This Week In Securities Litigation (Holiday edition – period from December 23, 2016 to January 6, 2017)
Questions regarding the validity of SEC ALJs continue to be a key focus for SEC enforcement. The Tenth Circuit concluded that the retention of SEC ALJs violated the Constitution’s Appointment Clause, setting up a potential conflict in the circuits that could result in Supreme Court review.
During holidays the Commission, along with the DOJ, concluded its investigation of General Cable Corporation regarding FCPA issues. The inquiry found that the firm had paid bribes in six countries yielding over $51 million in profits. Separately, the SEC settled with the firm on internal control issues.
During the period the SEC also brought actions centered on failed audits, offering frauds and insider trading.
SEC Enforcement – Filed and Settled Actions
Statistics: Last week the SEC filed 3 civil injunctive cases and 3 administrative proceedings, excluding 12j and tag-along proceedings.
Audit failure: In the Matter of Elliot B. Berman, CPA, Adm. Proc. File No. 3-17180 (January 3, 2017) is a proceeding which names as Respondents Mr. Berman and his firm Berman & Co. C.P.A. The action centers on the audits by the firm of MusclePharm Corporation’s 2010 and 2011 financial statements. In those engagements Respondents issued reports despite a lack of independence. Respondents failed to conclude that a major client of the firm was a related party. As a result the required disclosures were not made. Respondents also inappropriately relied on management representations and failed to account properly for sales incentives, advertising and promotions. In addition, Respondents failed to recognize that the company did not properly disclose its sponsorship commitments and international sales as required by GAAP. The Order alleges violations of Exchange Act Section 13(a) and Rule 13a-1 thereunder and Rule 2-02(b)(1) of Regulation S-X. To resolve the proceeding each Respondent consented to the entry of a cease and desist order based on the Section and Rules cited in the Order. Each Respondent is denied the privilege of appearing before the Commission as an accountant with the right to apply for re-instatement after two years. Respondents will jointly and severally pay a penalty of $25,000.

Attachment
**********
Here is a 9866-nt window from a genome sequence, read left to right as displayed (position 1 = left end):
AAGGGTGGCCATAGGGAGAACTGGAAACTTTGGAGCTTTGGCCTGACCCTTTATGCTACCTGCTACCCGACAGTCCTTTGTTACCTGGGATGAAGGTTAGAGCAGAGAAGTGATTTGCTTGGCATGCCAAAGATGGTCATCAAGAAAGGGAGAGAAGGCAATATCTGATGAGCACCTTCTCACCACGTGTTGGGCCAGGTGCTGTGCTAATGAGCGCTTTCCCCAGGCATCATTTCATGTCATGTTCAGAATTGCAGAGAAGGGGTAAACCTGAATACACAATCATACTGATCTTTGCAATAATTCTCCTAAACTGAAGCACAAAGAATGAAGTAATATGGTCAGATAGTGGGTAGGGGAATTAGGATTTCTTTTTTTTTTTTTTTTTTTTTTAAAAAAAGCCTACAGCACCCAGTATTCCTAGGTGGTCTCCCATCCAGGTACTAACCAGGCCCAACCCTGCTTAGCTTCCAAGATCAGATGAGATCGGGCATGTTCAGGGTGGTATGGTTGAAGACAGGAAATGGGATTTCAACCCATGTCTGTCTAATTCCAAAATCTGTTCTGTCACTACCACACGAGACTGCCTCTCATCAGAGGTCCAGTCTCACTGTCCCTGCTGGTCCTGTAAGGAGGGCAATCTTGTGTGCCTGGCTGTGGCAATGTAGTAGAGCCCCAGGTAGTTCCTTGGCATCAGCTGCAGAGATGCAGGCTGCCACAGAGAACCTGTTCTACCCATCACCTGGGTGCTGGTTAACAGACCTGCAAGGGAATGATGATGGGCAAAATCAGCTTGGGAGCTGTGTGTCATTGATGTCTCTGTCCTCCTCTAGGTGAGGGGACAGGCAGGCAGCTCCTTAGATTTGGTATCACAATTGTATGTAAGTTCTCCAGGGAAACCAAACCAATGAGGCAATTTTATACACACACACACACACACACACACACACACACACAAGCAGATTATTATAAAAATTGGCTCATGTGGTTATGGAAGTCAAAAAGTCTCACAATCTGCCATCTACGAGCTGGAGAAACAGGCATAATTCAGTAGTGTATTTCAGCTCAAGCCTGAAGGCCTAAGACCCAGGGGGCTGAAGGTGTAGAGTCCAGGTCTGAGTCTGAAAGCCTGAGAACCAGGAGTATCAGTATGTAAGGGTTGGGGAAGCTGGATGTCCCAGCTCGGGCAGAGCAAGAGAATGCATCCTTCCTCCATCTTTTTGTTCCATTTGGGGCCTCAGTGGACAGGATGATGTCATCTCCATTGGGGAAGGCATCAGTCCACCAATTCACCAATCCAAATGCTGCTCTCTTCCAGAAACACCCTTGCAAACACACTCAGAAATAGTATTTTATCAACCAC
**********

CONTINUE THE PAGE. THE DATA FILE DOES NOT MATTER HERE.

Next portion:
Internal controls: In the Matter of General Cable Corporation, Adm. Proc. File No. 3-17754 (December 29, 2016) is an action which names as a Respondent the global manufacturer of copper, aluminum and fiber optic wire and cable products. From 2008 through 2012 the firm materially misstated its financial statements due to improper accounting for inventory at its Brazil subsidiary. The improper accounting was the result of inadequate internal controls. Specifically, executives at the firm manipulated the accounting systems which were highly manual and presented financial reporting risks by creating false entries for missing inventory values to cover up the missing inventory. When this was reported to the company’s Rest of World segment CEO and CFO they concealed the inventory misstatements from executive management. In October 2012, when the firm announced it had identified the inventory accounting issue, a restatement was undertaken. That restatement determined that from 2008 to the second quarter of 2012 the firm overstated inventory by about $46.7 million. That resulted in the overstatement of net income by 21.6%, 11.3% and 29.8% for the annual periods ended December 31, 2011, 2010 and 2009 and by 8.8% and 13.8% for the quarterly periods ended June 30 and March 31, 2012 respectively. A second restatement was undertaken in October 2013 because the Brazil subsidiary also failed to implement sufficient internal accounting controls relating to revenue recognition. The Order alleges violations of Exchange Act Sections 13(a), 13(b)(2)(A) and 13(b)(2)(B). The firm self-reported (see also FCPA case below), cooperated, and undertook a series of remedial actions. It also agreed to implement certain undertakings. To resolve the proceeding the company consented to the entry of a cease and desist order based on the Sections cited in the Order. General Cable also agreed to pay a penalty of $6.5 million.